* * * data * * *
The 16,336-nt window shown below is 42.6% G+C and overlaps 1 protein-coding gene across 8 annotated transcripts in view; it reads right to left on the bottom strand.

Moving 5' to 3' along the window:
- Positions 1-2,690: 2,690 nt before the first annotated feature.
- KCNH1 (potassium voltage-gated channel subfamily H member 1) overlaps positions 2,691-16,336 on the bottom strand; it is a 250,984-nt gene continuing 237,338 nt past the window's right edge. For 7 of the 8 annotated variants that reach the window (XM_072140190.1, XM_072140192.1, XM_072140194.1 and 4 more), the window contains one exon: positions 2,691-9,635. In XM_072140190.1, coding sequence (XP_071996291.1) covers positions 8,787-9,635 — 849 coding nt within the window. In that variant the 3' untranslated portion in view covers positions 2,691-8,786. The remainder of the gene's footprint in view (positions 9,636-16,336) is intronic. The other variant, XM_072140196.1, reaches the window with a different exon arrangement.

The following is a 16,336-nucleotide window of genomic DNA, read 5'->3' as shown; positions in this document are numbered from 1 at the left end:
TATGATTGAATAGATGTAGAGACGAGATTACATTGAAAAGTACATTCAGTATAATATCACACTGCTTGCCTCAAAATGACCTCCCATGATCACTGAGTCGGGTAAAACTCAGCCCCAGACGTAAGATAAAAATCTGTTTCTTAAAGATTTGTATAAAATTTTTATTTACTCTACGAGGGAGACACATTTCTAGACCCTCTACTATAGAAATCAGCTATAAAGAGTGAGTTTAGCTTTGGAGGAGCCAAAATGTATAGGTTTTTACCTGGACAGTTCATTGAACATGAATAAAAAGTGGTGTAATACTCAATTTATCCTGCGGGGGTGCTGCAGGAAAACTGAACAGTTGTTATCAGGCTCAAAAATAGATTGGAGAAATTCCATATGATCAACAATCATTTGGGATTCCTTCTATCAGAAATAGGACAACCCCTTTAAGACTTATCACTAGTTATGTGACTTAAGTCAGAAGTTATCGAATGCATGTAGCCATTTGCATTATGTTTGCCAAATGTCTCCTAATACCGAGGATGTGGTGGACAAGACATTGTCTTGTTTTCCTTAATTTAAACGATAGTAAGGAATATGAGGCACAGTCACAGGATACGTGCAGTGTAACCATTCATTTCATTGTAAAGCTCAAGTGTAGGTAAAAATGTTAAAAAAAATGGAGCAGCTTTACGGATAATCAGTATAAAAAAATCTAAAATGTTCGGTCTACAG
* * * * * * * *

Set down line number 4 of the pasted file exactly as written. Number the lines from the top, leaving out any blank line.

- KCNH1 (potassium voltage-gated channel subfamily H member 1) overlaps positions 2,691-16,336 on the bottom strand; it is a 250,984-nt gene continuing 237,338 nt past the window's right edge. For 7 of the 8 annotated variants that reach the window (XM_072140190.1, XM_072140192.1, XM_072140194.1 and 4 more), the window contains one exon: positions 2,691-9,635. In XM_072140190.1, coding sequence (XP_071996291.1) covers positions 8,787-9,635 — 849 coding nt within the window. In that variant the 3' untranslated portion in view covers positions 2,691-8,786. The remainder of the gene's footprint in view (positions 9,636-16,336) is intronic. The other variant, XM_072140196.1, reaches the window with a different exon arrangement.